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Bug#77857: hurd: write_node assertion failed building emacs

From: Marcus Brinkmann
Subject: Bug#77857: hurd: write_node assertion failed building emacs
Date: Fri, 24 Nov 2000 03:51:55 +0100
User-agent: Mutt/1.1.4i


On Thu, Nov 23, 2000 at 07:57:08PM -0500, Roland McGrath wrote:
> > This seems to be some race condition betweenm the sync thread and other
> > dn_set_?time mangling stuff. 
> I would tend to agree.  Notice for example thread 3, which appears to be a
> peropen in the process of dying.  That is probably the temacs open file
> descriptor on the file being written, being closed within the few seconds
> while your sleep call was blocking ext2fs from crashing.  Something to
> think about is that (last I knew) temacs is writing the data with mmap
> rather than write; that indicates the possibility of the file pager being
> the suspect agent interacting with the sync thread.

This is probably strengthened by my new info. I followed your advice and
found out that the positive ctime and mtime settings come from block_getblk
in ext2fs/getblk.c: (Only the end of the function, with my change 1->14)

  node->dn_set_ctime = node->dn_set_mtime = 14;
  node->dn_stat.st_blocks += 1 << log2_stat_blocks_per_fs_block;
  node->dn_stat_dirty = 14;

  return 0;

I did this test twice, with the same result.
You'll find the 14's in the attached stack trace. This seems to point at
diskfs_grow/pager_unlock_page vs sync thread (again! ;). I want to point out
that the above does not call diskfs_node_update, while inode_getblk does in
at least some cases:

  node->dn_set_ctime = node->dn_set_mtime = 13;
  node->dn_stat.st_blocks += 1 << log2_stat_blocks_per_fs_block;
  node->dn_stat_dirty = 13;

  if (diskfs_synchronous || node->dn->info.i_osync)
    diskfs_node_update (node, 1);

  return 0;

Note that the assertion failure comes shortly after the message
"Dumping under names..." appears on the screen. dump-emacs calls
map_out_data, but a grep showed nothing further about map+out+data,
I don't know where it is defined... (strange).

> A wacky idea
> that might help narrow down quickly is to frob every place that sets
> dn_set_?time so that instead of setting them to 1 it uses a unique nonzero
> value in each location (or maybe fetches the caller's PC or something);
> then you should be able to see what code touched it last in the race.

Okay, that's done. I could probably set the value dependant on the caller by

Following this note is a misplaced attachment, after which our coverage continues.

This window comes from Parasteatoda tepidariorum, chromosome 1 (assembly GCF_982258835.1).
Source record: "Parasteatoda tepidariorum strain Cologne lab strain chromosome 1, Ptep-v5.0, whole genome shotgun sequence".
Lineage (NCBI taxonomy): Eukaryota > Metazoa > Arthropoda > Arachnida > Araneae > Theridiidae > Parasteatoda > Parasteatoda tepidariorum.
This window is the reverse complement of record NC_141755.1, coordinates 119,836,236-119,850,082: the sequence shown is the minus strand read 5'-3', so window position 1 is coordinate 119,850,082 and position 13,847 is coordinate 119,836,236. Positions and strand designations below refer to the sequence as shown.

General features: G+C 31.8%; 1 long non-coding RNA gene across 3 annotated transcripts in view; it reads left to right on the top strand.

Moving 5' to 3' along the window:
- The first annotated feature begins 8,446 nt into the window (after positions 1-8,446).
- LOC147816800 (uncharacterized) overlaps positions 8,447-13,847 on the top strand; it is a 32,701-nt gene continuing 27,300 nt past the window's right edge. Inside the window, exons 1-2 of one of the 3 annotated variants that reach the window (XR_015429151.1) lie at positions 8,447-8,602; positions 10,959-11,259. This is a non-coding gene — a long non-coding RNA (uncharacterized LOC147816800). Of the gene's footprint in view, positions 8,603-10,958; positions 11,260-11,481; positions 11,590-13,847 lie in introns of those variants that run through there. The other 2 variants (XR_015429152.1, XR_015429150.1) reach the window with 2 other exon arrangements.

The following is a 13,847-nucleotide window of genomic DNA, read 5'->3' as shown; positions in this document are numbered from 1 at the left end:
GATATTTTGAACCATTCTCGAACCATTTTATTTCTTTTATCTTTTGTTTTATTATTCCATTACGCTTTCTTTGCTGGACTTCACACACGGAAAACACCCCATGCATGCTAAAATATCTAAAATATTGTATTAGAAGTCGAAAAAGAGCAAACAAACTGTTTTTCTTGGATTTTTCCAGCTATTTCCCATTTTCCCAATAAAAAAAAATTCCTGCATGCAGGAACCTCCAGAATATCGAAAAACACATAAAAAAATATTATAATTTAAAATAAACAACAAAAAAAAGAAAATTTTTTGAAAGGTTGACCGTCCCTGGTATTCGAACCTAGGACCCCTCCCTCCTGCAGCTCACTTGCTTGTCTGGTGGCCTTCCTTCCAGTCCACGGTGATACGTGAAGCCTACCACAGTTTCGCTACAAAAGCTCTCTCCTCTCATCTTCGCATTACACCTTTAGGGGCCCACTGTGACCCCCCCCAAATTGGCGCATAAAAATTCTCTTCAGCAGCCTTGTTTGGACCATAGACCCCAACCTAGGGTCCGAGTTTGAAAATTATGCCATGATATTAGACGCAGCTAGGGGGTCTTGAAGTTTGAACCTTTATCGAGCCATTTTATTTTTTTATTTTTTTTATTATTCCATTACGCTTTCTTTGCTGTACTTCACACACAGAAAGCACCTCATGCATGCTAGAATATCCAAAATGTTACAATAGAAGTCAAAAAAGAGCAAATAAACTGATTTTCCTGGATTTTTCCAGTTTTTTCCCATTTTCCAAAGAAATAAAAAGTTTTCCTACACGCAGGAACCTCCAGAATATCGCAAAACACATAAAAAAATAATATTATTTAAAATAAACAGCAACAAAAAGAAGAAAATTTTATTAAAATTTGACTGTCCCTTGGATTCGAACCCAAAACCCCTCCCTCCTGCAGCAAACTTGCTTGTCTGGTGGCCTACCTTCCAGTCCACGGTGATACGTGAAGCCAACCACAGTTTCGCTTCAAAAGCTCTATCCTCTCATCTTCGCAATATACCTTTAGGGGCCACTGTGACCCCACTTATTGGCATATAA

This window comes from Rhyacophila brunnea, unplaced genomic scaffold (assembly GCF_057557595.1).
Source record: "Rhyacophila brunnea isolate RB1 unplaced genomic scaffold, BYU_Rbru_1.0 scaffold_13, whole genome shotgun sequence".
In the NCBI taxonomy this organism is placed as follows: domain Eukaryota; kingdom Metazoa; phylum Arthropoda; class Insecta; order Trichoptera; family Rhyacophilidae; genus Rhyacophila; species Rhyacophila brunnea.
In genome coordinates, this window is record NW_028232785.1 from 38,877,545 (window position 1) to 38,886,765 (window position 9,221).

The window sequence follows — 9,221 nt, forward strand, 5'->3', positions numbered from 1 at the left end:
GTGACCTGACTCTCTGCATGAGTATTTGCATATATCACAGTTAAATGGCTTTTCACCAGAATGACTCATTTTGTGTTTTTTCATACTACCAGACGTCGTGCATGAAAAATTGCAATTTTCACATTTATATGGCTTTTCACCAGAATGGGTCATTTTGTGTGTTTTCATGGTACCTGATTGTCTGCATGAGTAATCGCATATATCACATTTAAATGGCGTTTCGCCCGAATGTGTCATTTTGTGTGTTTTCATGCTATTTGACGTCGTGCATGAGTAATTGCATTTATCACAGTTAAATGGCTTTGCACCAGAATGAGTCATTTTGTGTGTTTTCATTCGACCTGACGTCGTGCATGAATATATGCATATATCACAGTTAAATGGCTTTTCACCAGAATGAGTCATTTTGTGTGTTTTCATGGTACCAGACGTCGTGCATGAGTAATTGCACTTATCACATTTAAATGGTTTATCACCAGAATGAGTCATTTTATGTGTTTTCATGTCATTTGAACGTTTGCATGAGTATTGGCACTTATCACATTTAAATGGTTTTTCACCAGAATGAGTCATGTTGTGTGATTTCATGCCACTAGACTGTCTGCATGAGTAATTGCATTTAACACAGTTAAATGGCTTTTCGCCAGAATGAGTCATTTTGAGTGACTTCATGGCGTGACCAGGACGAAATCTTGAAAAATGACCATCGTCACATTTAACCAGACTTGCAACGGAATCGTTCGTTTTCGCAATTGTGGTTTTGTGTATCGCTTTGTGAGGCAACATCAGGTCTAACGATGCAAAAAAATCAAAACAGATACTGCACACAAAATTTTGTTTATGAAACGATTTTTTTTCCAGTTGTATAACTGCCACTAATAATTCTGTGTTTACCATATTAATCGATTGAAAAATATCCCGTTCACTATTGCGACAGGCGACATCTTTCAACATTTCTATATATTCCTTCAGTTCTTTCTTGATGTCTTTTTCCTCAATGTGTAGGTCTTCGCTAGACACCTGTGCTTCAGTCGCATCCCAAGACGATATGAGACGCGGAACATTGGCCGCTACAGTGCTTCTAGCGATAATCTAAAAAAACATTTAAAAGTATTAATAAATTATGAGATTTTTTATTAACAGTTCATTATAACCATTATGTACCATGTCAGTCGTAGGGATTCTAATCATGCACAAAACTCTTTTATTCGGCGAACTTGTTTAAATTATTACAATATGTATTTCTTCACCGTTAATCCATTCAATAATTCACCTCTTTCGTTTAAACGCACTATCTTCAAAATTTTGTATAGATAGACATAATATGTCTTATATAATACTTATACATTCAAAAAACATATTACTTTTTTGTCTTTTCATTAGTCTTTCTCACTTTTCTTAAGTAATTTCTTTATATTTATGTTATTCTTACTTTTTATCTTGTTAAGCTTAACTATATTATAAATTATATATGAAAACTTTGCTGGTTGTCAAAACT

passing down an arg from pager_unlock_page/diskfs_grow or somewhere, if this
might be helpful.

> > * The node->lock is held, which should probably avoid syncing?
> > * Not all parts of the system which set some dn_set_?time flag call
> > diskfs_node_update consecutively (for example, write_symlink). 
> I don't think that ought to be a problem; in fact, it would be seriously
> inefficient to make them do so.  This just means that the time fields don't
> need to be updated (e.g. atime for a read) until the node is making its
> normal way out to be synchronized.  Whenever someone does call
> diskfs_node_update, that will take care of dn_set_?time.  But I'm not
> entirely clearly on all this code.

Me too. Especially I am wondering what *should* guarantee that dn_set_?time
are cleared before write_node is entered. I can't see anything in the code
that takes care of that. write_node is called by

1. diskfs_write_disknode, which is only called from diskfs_node_update,
   which calls diskfs_set_node_times, which clears the flags (OKAY); and

2. write_one_disknode (in write_all_disknodes), which calls
   diskfs_set_node_times, then pokel_sync indirect blocks (with wait=1),
   then write_node.

What we see is a failure in case 2. Between write_one_disknode and
write_node, while pokel_sync runs, it seems that the file is grown and
block_getblk called. Note the utter lack of any locking here.

So what happens when we extend the file while it's indirect block list is
pokel_sync'ed to the disk? Is this actually possible?


`Rhubarb is no Egyptian god.' Debian http://www.debian.org brinkmd@debian.org
Marcus Brinkmann              GNU    http://www.gnu.org    marcus@gnu.org

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